“I have to get out of this heat!” Tanya screamed. “I can’t stand it! I will die out here!”
My thermometer showed that it was 50 degrees Celsius. Our throats were sore, dry and hurting. Sweat was pouring down our bodies even when we were sitting dead still under the makeshift shadow we had created by hanging a blanket between two thorn trees. The time was approximately 11 a.m and it would just continue getting hotter by the hour up until 3 p.m. when it would start cooling down enough for us to feel alive. I knew from experience that if we don’t drink 1,5 litres of water per hour during the hottest hours, cramps, sunstroke and a gruesome death would eventually ensue. But to be able to get drinkable water we had to pump whatever water we picked up through a filter to be certain we wouldn’t get ill. It took us 20 minutes of hard work to get a clean enough litre to drink. Worst of all, however, was the harsh sunlight. It was particularly hurting Tanya’s eyes and I knew that it was strong enough to permanently cause blindness if we didn’t take care. Even though I had taped her sunglasses early that morning to avoid sunlight bouncing off the sand into her sore eyes whilst walking, her eyes were extremely red and watery. This was another reason that walking was out of question between 8 a.m. and 4 p.m. In an hour we would have problems merely attempting to breathe, it would be impossible to think and sound decision-making was out of the question. Not surprising, considering the brain stops to function upon reaching 45 degrees Celsius.
“You just have to accept it, Tanya”, I told my partner, who’s first Expedition this was, “There’s no other way but to suffer until it becomes bearable.”
It was our third day after leaving Al Ghaydah together with our newly acquired camel, Kensington, and our first Bedu guide, Mabkhout. For him, this severe heat was a natural part of his life. He knew nothing else. We carried almost 40 kgs of personal equipment, but Mabkhout brought absolutely nothing but his Kalashnikov. When he saw all our equipment the first day of packing, he begged us to at least get rid of the tent. We pointed out we needed it to keep our technical equipment safe and working. In an effort to try and impress him and prove to him the value of carrying all these technical gadgets, I brought out the GPS. I tried to explain in my extremely limited Arabic how a GPS works and ended my speech by bragging that it could exactly, to the meter, tell us where we were at that precise moment. Mabkhout looked at me nonchalantly and asked:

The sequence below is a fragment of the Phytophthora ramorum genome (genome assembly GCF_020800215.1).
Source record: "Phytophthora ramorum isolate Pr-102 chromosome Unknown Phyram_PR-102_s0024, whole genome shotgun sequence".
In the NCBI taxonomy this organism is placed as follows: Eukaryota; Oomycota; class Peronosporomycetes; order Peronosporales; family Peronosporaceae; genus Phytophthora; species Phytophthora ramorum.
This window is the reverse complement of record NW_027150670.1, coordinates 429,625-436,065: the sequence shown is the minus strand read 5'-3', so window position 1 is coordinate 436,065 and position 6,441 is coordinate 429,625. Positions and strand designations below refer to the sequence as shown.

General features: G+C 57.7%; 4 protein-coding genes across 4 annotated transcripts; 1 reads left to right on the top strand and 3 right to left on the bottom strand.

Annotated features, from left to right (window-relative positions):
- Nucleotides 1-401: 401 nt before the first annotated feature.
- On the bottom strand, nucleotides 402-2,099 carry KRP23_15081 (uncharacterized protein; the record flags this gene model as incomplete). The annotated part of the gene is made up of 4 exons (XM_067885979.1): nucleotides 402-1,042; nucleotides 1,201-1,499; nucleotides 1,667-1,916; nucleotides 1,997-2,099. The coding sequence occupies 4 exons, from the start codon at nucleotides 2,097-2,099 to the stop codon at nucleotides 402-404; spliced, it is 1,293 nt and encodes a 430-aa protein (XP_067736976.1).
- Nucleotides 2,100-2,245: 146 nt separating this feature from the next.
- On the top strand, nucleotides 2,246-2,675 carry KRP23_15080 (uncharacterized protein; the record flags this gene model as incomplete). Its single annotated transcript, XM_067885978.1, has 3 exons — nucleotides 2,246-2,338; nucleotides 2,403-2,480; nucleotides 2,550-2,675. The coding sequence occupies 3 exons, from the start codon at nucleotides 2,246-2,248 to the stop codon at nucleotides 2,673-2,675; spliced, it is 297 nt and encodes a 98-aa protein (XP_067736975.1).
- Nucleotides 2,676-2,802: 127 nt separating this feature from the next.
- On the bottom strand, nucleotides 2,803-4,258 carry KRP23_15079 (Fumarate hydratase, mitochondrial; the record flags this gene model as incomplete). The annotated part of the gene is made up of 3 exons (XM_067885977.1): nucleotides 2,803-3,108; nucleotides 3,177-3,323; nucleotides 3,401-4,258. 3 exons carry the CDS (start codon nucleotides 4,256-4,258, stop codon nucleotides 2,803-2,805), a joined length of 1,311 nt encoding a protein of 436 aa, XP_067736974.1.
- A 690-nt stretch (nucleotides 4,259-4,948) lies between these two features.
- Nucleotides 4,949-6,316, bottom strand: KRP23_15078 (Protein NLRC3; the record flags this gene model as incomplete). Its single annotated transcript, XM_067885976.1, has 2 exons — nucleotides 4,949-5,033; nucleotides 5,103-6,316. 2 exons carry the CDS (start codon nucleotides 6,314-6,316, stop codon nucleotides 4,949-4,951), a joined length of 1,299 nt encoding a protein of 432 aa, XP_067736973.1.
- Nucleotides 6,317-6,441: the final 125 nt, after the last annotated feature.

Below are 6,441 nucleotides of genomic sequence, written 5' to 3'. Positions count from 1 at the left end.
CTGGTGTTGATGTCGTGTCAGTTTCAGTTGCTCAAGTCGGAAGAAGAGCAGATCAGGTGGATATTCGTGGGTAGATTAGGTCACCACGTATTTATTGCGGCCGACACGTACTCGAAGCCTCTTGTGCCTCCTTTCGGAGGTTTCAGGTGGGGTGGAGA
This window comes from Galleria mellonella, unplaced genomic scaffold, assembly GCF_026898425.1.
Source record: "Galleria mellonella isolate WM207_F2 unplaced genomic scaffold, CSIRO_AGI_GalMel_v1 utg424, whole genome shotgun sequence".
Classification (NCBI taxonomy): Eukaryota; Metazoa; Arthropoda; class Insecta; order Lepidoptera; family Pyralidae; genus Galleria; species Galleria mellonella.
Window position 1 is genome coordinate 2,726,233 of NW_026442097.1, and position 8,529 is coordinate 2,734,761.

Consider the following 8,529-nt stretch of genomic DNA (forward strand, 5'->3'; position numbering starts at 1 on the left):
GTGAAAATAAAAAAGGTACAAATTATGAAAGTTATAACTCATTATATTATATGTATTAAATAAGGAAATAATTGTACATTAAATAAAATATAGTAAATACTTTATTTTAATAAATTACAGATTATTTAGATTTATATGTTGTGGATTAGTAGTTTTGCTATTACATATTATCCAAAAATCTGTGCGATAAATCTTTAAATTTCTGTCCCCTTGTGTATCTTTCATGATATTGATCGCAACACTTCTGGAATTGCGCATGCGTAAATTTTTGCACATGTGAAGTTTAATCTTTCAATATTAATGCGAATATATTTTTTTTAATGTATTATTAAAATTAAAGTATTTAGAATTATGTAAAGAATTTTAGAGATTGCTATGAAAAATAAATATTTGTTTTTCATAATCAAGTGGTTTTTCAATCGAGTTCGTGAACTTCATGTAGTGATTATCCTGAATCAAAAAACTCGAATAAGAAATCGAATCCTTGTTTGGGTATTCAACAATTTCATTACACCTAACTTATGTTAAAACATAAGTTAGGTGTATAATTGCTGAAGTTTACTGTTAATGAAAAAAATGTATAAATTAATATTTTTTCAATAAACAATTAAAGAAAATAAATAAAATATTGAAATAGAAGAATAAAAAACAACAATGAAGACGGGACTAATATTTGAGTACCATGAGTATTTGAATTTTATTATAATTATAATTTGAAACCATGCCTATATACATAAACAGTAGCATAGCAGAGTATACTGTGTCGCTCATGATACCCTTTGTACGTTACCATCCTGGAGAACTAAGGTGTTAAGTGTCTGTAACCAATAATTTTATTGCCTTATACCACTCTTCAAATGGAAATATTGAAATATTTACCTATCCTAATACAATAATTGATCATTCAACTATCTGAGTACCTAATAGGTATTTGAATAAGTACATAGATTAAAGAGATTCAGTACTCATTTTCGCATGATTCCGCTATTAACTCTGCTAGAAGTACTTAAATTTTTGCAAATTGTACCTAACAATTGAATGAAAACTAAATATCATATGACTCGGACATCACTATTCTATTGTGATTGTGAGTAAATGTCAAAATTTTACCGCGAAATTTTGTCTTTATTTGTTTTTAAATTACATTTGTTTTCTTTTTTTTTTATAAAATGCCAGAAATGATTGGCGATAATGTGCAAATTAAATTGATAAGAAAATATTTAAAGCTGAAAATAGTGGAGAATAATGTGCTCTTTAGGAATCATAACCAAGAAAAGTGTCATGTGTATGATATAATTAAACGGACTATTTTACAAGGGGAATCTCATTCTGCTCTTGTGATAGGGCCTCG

“Can it tell us where we can find water? Or grazing for the camel?”
Surprised I shook my head and subsequently Mabkhout killed my technical superiority by adding:
“What good is it, if it can’t tell us where we can find water and grazing?”
This was the second phase of my Yemen Travels By Camel. Back in December 2011 I had travelled 350 kms from Zabid to Sanaa during the war. Everyone thought I was out of my mind, but I neither got killed, kidnapped nor held for ransom. I trusted the generous, hospitable and charismatic Yemenis more than the extremely negative global media. I was right. This time my wish was to cross one of the hottest areas in the world, the Sands of Al Mahra, in summer. I also wanted to document the life of the local Bedu tribes, who by many are seen as the first human beings to have populated the Arabian Peninsula. Furthermore, and equally as important, was to take on the world media who I thought highly exaggerated the dangers of going to Yemen and the presence of the terror network called Al Qaeda. These were the reasons that I received very little help from anyone in Yemen this time, nobody wanted to get involved. They all thought it would be a matter of days before I got kidnapped and possibly even killed. Of course everyone I had asked to join me, jumped ship. That is, except for one braver than the rest, Tanya Holm, a Swedish journalist with a great knowledge of Yemen and the Arabic language.